Narcissus is a character from Greek mythology. He was a stud, a real looker, who fell in love with his own reflection when he saw it in the water. A couple fun facts: the English word “narcissist“ is a variation of Narcissus’s name. We use it to describe people whose self-love is over-the-top. For some, self-love is pathological. These suffer from narcissistic personality disorder, a label also derived from the myth of Narcissus.
While most of us don’t suffer from clinical narcissism, we all suffer from spiritual narcissism. In high school, I saw a button with a big red X on it. Under the X it said, “You are here, and this is the highlight of your day.” At bottom, this describes each person’s state. We love ourselves too dearly, partly because we’re in denial about who we really are, partly because we have a distorted sense of value that causes us to value what we shouldn’t.
Christianity doesn’t mince words when it comes to our natural state. We aren’t 100% evil or broken, but we are past the point of improving or fixing. We must die. Scripture says when Jesus died, his blood covered our sins—those acts flowing from our extreme self-love. More than that, the Bible tells us that when Jesus died, He died as all humanity; each person that ever was or ever will be died when Jesus did (2 Cor. 5:14).
Scripture goes on to tell us we are raised from the dead in Christ. When we believe God’s message, Christ Himself comes into our souls and becomes our new life. The old life of self-love is replaced by Christ who loves others more than Himself.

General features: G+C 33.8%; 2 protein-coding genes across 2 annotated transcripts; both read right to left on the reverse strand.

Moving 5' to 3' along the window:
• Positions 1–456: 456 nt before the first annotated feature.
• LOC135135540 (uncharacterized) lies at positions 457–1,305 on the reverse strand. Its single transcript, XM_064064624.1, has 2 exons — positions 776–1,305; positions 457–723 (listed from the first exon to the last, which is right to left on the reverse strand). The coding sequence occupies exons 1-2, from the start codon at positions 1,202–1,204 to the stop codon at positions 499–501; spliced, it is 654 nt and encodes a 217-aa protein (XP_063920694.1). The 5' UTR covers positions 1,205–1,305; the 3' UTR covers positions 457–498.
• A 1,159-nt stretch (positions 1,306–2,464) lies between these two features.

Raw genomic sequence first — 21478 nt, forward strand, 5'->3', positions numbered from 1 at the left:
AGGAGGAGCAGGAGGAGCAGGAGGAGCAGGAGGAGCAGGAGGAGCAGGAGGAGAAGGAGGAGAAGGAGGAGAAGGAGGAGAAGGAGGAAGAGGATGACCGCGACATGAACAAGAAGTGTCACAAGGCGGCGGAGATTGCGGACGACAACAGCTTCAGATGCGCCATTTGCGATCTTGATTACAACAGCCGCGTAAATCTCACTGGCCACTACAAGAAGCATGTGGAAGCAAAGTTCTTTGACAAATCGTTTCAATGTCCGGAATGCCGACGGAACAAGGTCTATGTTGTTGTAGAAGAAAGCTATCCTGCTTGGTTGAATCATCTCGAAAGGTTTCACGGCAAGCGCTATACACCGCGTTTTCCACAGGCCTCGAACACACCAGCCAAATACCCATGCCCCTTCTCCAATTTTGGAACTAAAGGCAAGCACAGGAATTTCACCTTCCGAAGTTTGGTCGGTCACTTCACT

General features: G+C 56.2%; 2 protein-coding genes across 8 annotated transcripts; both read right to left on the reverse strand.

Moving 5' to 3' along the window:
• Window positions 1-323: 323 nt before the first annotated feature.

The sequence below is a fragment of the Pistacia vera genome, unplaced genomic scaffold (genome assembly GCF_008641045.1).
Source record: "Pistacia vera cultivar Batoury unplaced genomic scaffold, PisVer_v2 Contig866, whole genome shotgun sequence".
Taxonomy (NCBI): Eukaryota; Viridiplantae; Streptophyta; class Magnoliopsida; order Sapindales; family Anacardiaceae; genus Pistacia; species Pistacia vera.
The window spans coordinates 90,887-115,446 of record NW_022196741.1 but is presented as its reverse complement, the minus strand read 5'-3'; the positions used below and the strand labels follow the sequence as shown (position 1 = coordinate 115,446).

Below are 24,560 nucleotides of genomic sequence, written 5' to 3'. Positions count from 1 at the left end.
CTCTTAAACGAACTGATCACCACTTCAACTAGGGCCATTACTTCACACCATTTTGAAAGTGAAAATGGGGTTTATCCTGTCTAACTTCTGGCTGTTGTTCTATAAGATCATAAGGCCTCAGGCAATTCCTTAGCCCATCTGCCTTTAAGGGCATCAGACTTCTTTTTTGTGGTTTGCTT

This doesn’t mean I change the second I confess Christianity. In The Screwtape Letters, CS Lewis observed that even when a person converts to Christianity, all their habits and ways of thinking still belong to the self-loving ways of darkness.
How do we change? In 2 Corinthians chapter three, Paul says that, although Christ is in a Christian, we have a veil or curtain over our hearts and minds that prevents us from seeing the reality of Christ within. Paul tells us that the Holy Spirit needs to pull back that curtain so we can see Christ in us. Then he says, “And we all, who with unveiled faces, gaze on the Lord’s glory as if in a mirror, are changed into that same image from glory to glory” (2 Cor. 3:18).
This process is the opposite of what happened with Narcissus. He gazed on himself and his self-love destroyed him. This is our trajectory apart from Christ. In Christ, we gaze into a mirror that shows Jesus’s face, not our own. As we gaze on Jesus’s face, we fall in love with Him; we fall in love with someone who loved others more than Himself, to the point He gave up His life for everyone. As we gaze into this mirror, self-love is destroyed, and Christ’s love transforms us.
This isn’t an overnight process. Christians are as profoundly flawed as anyone. The difference is that Christians have an opportunity because Christ is in them; they have an opportunity to see Jesus—their new life—to shrink self-love and grow love for Him over time.